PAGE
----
On Tuesday evening, groups across the nation came together on Facebook for a joint viewing of Surviving Home, a documentary that looks at how veterans who have returned home after war must learn to connect with a civilian population that often does not see their invisible scars.
The film premiered Tuesday on PBS’s World Channel and a screening was held at Patriots Casa on the Texas A&M University-San Antonio campus. Surviving Home was produced, directed, edited, and funded by Matthew and Jillian Moul, who attended the screening.
One of the veterans the film focused on, Bobby Henline, also attended the event at TAMU-SA. After returning from war, his scars were both visible and invisible.
An Army staff sergeant, Henline served four tours in Iraq. In 2007, Henline was evacuated to the United States after a roadside bomb exploded under the Humvee he was riding in, killing the other four occupants of the vehicle. Henline lost his left hand and suffered severe burns on the left side of his head and torso.
Henline lived in San Antonio for 11 years while undergoing numerous surgeries at Brooke Army Medical Center to reconstruct the top, back, and left side of his skull and face. The skin tissue on his skull was burned down to the bone. It took several surgeries to get the skin grafts to attach to the bone.
In the documentary and in person Tuesday night, Henline spoke about the feelings of alienation he endured, including concerns about whether his wife could ever feel the same about him again.
”I wondered if she would ever be able to love me the way she had before, ” Henline said. “Would she be able to look at me and want to kiss me again?”
Henline’s eldest daughter, 27-year-old Brittany Stout, was also in attendance and spoke about how her father’s trauma impacted her life. Because her mother had to give so much attention to helping her father heal, she was left largely on her own.
“I was 15 and found that I had to raise myself from that point on,” she said.
The film includes a scene in which Henline argues with his wife, Connie, about his need for psychological treatment. Henline opts not to seek treatment and the couple ends up divorcing in 2015.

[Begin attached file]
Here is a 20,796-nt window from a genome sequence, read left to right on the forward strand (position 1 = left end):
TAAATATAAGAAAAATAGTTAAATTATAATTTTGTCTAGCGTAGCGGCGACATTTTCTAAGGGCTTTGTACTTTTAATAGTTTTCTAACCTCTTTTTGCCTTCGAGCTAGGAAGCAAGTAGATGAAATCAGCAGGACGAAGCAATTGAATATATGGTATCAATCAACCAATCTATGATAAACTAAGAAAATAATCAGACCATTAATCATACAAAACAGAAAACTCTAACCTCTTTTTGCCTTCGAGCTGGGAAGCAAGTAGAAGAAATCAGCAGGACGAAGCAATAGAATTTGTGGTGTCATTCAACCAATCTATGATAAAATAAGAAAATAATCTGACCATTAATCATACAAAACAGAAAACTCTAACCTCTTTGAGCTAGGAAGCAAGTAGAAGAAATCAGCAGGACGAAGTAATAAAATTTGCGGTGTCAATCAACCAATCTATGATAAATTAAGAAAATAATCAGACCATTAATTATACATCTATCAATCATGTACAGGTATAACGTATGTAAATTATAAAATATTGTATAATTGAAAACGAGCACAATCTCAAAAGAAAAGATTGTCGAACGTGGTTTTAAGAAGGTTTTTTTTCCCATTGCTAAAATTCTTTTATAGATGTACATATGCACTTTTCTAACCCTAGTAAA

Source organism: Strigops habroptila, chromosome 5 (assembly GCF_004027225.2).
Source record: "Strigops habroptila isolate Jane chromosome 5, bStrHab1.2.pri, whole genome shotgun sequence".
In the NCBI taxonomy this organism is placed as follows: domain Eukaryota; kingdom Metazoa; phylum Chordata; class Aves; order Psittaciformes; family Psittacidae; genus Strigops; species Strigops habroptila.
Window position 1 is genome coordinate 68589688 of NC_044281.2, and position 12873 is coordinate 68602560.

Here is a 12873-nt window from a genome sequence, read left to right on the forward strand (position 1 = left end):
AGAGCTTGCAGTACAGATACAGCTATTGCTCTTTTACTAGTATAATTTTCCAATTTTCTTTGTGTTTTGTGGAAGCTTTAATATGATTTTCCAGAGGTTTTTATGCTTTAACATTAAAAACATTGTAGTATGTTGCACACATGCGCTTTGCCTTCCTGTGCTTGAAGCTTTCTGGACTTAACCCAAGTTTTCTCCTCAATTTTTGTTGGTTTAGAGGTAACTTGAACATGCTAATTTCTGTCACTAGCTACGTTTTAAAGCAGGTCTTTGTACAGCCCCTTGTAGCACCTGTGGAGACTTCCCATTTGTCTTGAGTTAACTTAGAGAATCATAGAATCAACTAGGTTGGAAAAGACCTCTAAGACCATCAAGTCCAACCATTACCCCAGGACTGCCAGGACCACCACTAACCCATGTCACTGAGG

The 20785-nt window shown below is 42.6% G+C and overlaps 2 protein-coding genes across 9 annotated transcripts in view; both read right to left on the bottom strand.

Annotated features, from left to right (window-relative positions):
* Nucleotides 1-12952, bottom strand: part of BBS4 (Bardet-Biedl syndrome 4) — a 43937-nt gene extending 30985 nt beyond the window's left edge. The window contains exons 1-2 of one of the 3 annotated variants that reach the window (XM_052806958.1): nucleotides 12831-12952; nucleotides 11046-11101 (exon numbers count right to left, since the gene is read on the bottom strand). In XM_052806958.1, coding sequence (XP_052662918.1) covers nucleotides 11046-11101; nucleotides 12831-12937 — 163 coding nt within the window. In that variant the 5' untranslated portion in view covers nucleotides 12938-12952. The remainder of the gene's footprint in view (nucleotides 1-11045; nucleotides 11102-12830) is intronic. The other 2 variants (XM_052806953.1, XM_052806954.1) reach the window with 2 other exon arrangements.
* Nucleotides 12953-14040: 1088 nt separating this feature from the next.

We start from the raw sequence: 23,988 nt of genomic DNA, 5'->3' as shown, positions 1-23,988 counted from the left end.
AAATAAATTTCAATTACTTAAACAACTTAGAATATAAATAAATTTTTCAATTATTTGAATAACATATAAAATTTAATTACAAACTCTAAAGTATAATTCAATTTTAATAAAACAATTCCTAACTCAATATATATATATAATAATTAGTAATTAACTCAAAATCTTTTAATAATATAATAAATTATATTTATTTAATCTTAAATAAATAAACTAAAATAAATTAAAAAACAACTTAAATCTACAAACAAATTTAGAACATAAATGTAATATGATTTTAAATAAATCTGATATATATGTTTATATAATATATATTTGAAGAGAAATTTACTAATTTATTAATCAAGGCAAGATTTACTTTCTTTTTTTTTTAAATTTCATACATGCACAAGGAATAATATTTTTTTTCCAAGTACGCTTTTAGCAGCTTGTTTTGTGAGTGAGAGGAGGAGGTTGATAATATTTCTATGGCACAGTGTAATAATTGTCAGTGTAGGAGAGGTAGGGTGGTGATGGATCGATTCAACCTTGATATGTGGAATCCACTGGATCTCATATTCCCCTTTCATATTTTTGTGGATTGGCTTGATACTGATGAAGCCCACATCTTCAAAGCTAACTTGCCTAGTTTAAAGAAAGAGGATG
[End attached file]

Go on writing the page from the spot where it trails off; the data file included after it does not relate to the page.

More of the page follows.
As a form of therapy, Henline turned to comedy as a career. His comedy is dark and deprecating, yet his audiences laugh with him, not at him.
In a panel discussion following the film screening that included Henline and the film’s directors, TAMU-SA Director of Military Affairs Richard Delgado talked about the continuing need for veterans to seek help for mental health or other issues.
“A veteran will see another veteran struggling and will help them get help, but they won’t allow themselves to get the help they need,” Delgado said.
Delgado pointed to what experts have said causes many veterans to avoid seeking help: their training. “We are trained to push through to complete the mission,” he said. “Pain and suffering are secondary to that so we learn to endure, but then that willingness to endure keeps veterans from admitting they need help.”
As the discussion came to a close, Henline, who now lives in North Carolina, announced that he had made arrangements to admit himself to a counseling program in December.
Henline’s story is not the only one told in the film, which examines the lives of three other veterans.
The film also profiles 12-year Army veteran Tracey Cooper-Harris, who was honorably discharged in 2003 and diagnosed with multiple sclerosis in 2010. When Cooper-Harris applied for benefits for her spouse, the Department of Veterans Affairs denied her claim because of her same-sex marriage. A federal judge ruled in 2013 that Cooper-Harris could not be denied spousal benefits.
Surviving Home can be viewed online at worldchannel.org.